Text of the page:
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Restricting child-directed ads is effective, but adding a time-based ban is better: evaluating a multi-phase regulation to protect children from unhealthy food marketing on television



As childhood obesity rates continue to rise, health organizations have called for regulations that protect children from exposure to unhealthy food marketing. In this study, we evaluate the impact of child-based versus time-based restrictions of “high-in” food and beverage advertising in Chile, which first restricted the placement of “high-in” advertisements (ads) in television attracting children and the use of child-directed content in high-in ads and, second, banned high-in ads from 6am-10pm. “High-in” refers to products above regulation-defined thresholds in energy, saturated fats, sugars, and/or sodium. High-in advertising prevalence and children’s exposure to high-in advertising are assessed.


We analyzed a random stratified sample of advertising from two constructed weeks of television at pre-regulation (2016), after Phase 1 child-based advertising restrictions (2017, 2018), and after the Phase 2 addition of a 6am-10pm high-in advertising ban (2019). High-in ad prevalence in post-regulation years were compared to prior years to assess changes in prevalence. We also analyzed television ratings data for the 4–12 year-old child audience to estimate children’s ad exposure.


Compared to pre-regulation, high-in ads decreased after Phase 1 (2017) by 42% across television (41% between 6am-10pm, 44% from 10pm-12am) and 29% in programs attracting children (P < 0.01). High-in ads further decreased after Phase 2, reaching a 64% drop from pre-regulation across television (66% between 6am-10pm, 56% from 10pm-12am) and a 77% drop in programs attracting children (P < 0.01). High-in ads with child-directed ad content also dropped across television in Phase 1 (by 41%) and Phase 2 (by 67%), compared to pre-regulation (P < 0.01). Except for high-in ads from 10pm-12am, decreases in high-in ads between Phase 1 (2018) and Phase 2 were significant (P < 0.01). Children’s high-in ad exposure decreased by 57% after Phase 1 and by 73% after Phase 2 (P < 0.001), compared to pre-regulation.


Chile’s regulation most effectively reduced children’s exposure to unhealthy food marketing with combined child-based and time-based restrictions. Challenges remain with compliance and limits in the regulation, as high-in ads were not eliminated from television. Yet, having a 6am-10pm ban is clearly critical for maximizing the design and implementation of policies that protect children from unhealthy food marketing.


Childhood obesity and obesity-related disease are increasing worldwide, with outcomes such as diabetes, cardiovascular disease, cancers, and psychological comorbidities creating a global burden with social and economic implications beyond rising health care costs [1, 2]. Childhood obesity has overtaken undernourishment for school-aged youth in some parts of the world [1, 3]. Countries in Latin America are among the nations with the highest rates of childhood obesity [4,5,6].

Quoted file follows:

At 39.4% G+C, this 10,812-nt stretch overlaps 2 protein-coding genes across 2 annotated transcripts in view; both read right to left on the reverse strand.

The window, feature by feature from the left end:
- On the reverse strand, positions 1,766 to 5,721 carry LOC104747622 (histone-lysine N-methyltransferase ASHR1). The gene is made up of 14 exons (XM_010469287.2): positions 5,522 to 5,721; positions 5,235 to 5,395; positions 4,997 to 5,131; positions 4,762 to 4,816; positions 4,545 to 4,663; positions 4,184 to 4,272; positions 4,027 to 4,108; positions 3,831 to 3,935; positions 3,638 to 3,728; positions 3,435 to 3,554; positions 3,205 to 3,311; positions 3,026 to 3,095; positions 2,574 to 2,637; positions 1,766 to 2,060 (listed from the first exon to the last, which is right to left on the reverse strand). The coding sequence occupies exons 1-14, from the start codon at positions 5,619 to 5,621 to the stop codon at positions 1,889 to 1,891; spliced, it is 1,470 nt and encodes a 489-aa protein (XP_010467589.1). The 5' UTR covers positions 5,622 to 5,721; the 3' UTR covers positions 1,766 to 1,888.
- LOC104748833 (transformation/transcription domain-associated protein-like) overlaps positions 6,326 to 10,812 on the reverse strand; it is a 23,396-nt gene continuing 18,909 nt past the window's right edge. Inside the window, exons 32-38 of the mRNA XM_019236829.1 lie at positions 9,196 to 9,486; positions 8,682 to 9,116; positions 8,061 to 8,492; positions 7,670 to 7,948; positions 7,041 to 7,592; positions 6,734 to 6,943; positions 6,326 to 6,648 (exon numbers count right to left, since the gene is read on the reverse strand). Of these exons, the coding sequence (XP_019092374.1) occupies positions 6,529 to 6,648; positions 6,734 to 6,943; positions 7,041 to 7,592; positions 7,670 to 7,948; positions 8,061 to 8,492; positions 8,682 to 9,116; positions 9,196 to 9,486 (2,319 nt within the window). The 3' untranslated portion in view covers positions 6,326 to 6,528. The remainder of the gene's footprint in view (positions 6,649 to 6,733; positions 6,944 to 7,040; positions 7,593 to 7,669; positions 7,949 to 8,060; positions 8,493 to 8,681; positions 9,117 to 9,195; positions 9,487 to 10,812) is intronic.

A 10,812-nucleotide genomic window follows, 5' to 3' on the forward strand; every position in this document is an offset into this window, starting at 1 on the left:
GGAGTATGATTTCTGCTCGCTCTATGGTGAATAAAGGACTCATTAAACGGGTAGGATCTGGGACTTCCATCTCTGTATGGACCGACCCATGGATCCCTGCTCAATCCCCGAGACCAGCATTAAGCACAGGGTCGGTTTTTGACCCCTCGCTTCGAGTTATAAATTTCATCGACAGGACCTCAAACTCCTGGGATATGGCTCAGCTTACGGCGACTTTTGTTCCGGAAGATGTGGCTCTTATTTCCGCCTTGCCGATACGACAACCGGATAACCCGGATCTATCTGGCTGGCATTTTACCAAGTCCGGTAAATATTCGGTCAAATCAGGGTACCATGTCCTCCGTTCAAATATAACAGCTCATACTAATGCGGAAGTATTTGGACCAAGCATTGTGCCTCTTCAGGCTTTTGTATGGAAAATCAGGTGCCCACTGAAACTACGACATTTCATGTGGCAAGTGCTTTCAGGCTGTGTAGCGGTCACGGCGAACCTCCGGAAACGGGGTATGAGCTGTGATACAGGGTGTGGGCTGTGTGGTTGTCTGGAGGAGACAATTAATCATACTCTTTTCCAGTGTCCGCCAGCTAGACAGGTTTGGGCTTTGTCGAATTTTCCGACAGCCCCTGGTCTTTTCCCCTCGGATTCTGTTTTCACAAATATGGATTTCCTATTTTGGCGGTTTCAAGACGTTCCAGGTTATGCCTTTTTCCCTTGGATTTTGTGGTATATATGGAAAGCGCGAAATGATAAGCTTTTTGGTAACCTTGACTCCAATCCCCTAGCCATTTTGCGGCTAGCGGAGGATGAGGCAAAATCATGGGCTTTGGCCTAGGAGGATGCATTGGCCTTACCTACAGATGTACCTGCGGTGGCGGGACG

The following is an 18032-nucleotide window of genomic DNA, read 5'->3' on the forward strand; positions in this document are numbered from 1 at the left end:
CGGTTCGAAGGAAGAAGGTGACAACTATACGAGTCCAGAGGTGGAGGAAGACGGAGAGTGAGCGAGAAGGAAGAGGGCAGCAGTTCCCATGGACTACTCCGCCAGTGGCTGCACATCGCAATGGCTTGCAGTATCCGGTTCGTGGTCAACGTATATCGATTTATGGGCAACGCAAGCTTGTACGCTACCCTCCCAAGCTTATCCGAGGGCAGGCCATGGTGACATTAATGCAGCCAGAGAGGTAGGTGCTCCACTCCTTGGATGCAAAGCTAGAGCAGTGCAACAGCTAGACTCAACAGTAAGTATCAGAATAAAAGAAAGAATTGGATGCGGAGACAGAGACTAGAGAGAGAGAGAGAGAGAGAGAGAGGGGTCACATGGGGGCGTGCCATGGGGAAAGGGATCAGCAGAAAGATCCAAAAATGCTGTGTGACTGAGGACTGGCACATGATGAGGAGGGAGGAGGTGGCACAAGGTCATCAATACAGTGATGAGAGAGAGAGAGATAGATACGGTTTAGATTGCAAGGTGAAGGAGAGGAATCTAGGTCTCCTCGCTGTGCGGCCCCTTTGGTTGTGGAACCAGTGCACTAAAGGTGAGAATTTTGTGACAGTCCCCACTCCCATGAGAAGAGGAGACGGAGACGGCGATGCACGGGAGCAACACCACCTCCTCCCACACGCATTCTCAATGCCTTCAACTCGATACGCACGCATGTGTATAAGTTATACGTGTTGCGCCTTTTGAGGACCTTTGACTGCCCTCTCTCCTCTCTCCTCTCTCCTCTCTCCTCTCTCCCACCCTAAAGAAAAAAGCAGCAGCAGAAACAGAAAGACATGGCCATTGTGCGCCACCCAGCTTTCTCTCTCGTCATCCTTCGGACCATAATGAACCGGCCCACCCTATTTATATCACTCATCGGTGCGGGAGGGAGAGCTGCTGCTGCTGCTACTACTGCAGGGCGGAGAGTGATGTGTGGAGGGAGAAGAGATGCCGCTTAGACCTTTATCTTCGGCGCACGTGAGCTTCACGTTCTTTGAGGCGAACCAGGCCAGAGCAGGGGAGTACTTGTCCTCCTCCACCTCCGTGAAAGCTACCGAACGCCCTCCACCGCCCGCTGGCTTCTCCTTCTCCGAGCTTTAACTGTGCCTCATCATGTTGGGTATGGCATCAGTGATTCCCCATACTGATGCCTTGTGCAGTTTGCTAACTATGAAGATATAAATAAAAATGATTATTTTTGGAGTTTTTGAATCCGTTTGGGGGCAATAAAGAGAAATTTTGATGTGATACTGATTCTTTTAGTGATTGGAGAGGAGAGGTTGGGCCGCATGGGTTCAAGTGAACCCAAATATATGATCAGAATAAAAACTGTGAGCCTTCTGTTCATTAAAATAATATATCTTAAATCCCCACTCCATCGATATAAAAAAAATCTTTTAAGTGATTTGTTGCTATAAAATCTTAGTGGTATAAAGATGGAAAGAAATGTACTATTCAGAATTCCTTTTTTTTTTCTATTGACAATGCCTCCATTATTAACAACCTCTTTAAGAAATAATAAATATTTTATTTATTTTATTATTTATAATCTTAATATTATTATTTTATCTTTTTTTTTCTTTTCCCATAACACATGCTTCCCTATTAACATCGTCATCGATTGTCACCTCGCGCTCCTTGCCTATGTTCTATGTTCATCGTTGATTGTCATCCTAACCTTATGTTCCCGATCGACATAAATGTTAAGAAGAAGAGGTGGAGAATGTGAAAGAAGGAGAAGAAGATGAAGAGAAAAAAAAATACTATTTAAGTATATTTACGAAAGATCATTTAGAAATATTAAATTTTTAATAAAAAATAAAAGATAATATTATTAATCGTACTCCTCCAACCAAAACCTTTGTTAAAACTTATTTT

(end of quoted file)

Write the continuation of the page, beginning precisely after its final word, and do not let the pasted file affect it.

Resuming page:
Unhealthy food marketing, of which television advertising is an important component, contributes to this growing burden [7,8,9]. Children’s exposure to unhealthy food and beverage advertisements (food ads henceforth) is associated with higher consumption of the advertised foods and general increased caloric intake [10,11,12,13,14]. Global health organizations have thus called for statutory regulations to reduce unhealthy food marketing to children [15,16,17,18]. Countries seeking to develop such regulations [6, 19, 20] are looking to Chile’s comprehensive Food Labeling and Advertising Law [21], which attempts to curb childhood obesity via school food sales, front-of-package warning labels, and marketing restrictions for qualifying foods and beverages. Described in detail elsewhere [22, 23], products in Chile are subject to regulation if they exceed defined nutrient thresholds in (henceforth are “high in”) energy, saturated fats, sugars, and sodium. Nutrient thresholds were gradually raised across three phases beginning June 2016 and arriving June 2019 at the full qualifications for identifying “high-in” products warranting restriction.

Marketing restrictions were implemented in two phases (See Fig. 1). Beginning in June 2016, Chile banned advertising high-in products in media made for children under 14 years old or in programs for which children comprised at least 20% of the audience (programs attracting children henceforth), a measure similar to children’s television advertising restrictions found in other countries [24]. The use of child-directed appeals in the advertising content, including child actors, cartoon characters, toys, games, or play (child-directed ad content henceforth) [25] was also banned from high-in product marketing. An early study of this first phase on television advertising [25, 26] found that high-in ads in total, in programs attracting children, and with child-directed ad content decreased significantly from the months before implementation to the year following implementation. This early study qualified high-in foods based on the introductory nutrient thresholds from the first phase, which were designed to ease industry into the intended nutritional standards [25]. The second phase further banned any advertising of high-in products across all television from 6am-10pm starting June 2018. The progression from child-based restrictions in Phase 1 to both child-based and time-based television restrictions in Phase 2 positions Chile’s law as the most robust regulation of food advertising to date [27] and potentially the most promising statutory measure for reducing children’s exposure to unhealthy food advertising.